Olive Garden parent, Darden Restaurants, is separating some restaurants into a publicly traded real estate investment trust as part of a plan to pay down $1 billion in debt. Bobbi Rebell reports.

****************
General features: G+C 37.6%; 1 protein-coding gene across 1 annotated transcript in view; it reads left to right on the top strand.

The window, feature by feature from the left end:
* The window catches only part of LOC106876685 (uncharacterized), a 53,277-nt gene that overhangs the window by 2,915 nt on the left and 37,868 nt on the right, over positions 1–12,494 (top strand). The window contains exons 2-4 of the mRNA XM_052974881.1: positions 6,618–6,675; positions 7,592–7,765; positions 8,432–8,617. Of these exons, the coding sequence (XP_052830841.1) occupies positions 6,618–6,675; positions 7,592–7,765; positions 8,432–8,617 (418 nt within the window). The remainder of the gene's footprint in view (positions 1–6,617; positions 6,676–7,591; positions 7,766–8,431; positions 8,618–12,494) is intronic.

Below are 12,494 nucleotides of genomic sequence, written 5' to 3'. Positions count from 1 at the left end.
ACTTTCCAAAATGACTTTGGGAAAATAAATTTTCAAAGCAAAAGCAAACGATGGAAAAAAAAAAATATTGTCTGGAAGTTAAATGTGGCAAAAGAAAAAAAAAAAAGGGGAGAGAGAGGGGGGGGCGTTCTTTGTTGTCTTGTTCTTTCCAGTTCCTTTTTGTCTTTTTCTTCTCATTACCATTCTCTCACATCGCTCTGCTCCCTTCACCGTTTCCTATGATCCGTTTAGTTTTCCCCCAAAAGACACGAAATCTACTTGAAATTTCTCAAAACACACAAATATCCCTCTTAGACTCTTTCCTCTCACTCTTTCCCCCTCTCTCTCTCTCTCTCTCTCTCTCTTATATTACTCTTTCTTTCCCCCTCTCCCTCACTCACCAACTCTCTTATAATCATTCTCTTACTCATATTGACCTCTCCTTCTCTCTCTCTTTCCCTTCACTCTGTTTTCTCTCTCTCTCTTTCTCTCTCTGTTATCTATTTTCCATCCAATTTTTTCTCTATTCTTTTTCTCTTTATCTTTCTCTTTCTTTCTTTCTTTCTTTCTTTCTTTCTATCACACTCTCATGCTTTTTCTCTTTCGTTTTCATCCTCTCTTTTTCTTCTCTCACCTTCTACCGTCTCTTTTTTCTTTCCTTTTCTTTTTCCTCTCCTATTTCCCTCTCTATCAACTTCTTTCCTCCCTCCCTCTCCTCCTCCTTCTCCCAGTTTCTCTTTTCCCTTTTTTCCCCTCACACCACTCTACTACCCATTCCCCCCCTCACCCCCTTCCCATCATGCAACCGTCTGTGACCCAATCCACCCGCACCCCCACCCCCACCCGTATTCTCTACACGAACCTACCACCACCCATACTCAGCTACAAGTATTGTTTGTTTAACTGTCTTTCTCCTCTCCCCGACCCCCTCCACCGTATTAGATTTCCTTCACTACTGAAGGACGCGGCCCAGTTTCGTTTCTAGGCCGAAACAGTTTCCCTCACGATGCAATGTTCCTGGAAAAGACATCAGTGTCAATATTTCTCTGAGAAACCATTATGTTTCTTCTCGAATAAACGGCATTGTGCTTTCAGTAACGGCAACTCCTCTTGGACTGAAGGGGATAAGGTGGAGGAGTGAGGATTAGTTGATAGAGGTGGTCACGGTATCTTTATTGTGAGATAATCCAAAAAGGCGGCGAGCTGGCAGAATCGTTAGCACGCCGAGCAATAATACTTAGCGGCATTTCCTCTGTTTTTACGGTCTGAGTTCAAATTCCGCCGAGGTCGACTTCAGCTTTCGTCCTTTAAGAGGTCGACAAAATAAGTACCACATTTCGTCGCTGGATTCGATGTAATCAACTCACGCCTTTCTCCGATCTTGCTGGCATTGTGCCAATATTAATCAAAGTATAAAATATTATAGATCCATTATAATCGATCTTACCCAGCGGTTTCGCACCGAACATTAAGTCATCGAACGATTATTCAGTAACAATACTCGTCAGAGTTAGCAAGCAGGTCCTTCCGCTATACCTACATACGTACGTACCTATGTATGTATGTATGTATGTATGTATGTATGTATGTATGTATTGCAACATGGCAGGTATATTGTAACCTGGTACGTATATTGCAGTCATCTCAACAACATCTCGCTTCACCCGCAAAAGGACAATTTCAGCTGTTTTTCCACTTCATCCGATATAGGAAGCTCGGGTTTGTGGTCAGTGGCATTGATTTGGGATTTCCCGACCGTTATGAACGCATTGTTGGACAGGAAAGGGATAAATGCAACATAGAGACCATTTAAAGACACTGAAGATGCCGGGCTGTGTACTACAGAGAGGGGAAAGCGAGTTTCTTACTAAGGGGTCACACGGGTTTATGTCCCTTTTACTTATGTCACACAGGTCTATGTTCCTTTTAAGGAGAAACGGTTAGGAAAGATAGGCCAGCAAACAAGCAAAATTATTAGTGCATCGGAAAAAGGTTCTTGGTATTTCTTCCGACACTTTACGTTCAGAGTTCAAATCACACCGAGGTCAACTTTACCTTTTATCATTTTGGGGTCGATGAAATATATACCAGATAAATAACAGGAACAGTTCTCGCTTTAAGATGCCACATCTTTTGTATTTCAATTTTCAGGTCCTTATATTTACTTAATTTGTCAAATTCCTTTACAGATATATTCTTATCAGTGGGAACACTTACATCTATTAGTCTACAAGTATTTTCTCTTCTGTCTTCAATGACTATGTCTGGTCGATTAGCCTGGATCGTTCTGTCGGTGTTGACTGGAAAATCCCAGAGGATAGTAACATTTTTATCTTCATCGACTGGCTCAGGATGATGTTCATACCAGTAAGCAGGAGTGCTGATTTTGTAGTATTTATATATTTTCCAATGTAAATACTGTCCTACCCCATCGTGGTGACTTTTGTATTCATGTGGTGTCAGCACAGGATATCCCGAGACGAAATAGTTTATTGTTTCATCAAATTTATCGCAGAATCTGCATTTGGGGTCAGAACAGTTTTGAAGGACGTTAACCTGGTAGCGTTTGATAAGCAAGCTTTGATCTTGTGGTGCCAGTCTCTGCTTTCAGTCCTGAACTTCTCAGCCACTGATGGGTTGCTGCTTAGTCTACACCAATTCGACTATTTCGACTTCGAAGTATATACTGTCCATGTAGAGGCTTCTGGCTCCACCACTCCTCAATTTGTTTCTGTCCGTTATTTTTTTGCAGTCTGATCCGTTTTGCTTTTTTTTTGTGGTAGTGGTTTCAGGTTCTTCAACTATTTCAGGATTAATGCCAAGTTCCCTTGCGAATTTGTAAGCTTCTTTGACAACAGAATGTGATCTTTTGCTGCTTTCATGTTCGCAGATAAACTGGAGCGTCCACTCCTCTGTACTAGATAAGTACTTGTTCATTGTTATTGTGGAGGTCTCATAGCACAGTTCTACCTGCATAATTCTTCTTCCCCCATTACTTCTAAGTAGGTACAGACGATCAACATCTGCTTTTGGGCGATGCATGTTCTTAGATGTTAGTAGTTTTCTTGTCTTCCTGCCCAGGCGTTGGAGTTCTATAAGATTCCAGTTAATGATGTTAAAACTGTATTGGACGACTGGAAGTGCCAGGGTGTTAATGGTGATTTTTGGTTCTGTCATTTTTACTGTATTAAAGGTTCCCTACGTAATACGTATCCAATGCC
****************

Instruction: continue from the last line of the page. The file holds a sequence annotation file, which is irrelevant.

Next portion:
In real estate - and restaurants - it is all about location, location, location. Olive Garden owner, Darden, has lots of them, and is now cashing in. The restaurant chain, which also owns Longhorn Steakhouse and Bahama Breeze, is spinning off 430 of its 1500 restaurant locations into what is called a real estate investment trust, or REIT. It's a fund that houses income-producing real estate. Cushman and Wakefield Vice Chairman Laura Pomerantz: SOUNDBITE: LAURA POMERANTZ, VICE-CHAIRMAN, CUSHMAN AND WAKEFIELD (ENGLISH) SAYING: "I think, it's a creative move, and it's a move in the present economic state that makes sense." The move is part of the changes engineered by activist investor Starboard Value. Darden will transfer the properties to a publicly traded REIT this year, and lease back most of the properties. It will also list 75 properties for individual sale-lease backs, along with its headquarters. The goal - use the proceeds to pay down about a billion dollars in debt. Darden's been struggling with sluggish traffic, though higher prices have helped the bottom line. This kind of move is becoming more popular. Both, Sears and Lord and Taylor parent Hudson Bay, have adopted similar strategies. But there are potential pitfalls. For example, the stores or restaurants have to lease back the real estate assets that they sell, creating a new expense. SOUNDBITE: LAURA POMERANTZ, VICE-CHAIRMAN, CUSHMAN AND WAKEFIELD (ENGLISH) SAYING: "You have a third party landlord, so that is where the risk lies, but the risk is probably minimal now with the interest rates the way they are." Darden's stock hit an all time high on the news. The company also reported better-than-expected results, and issued an optimistic outlook.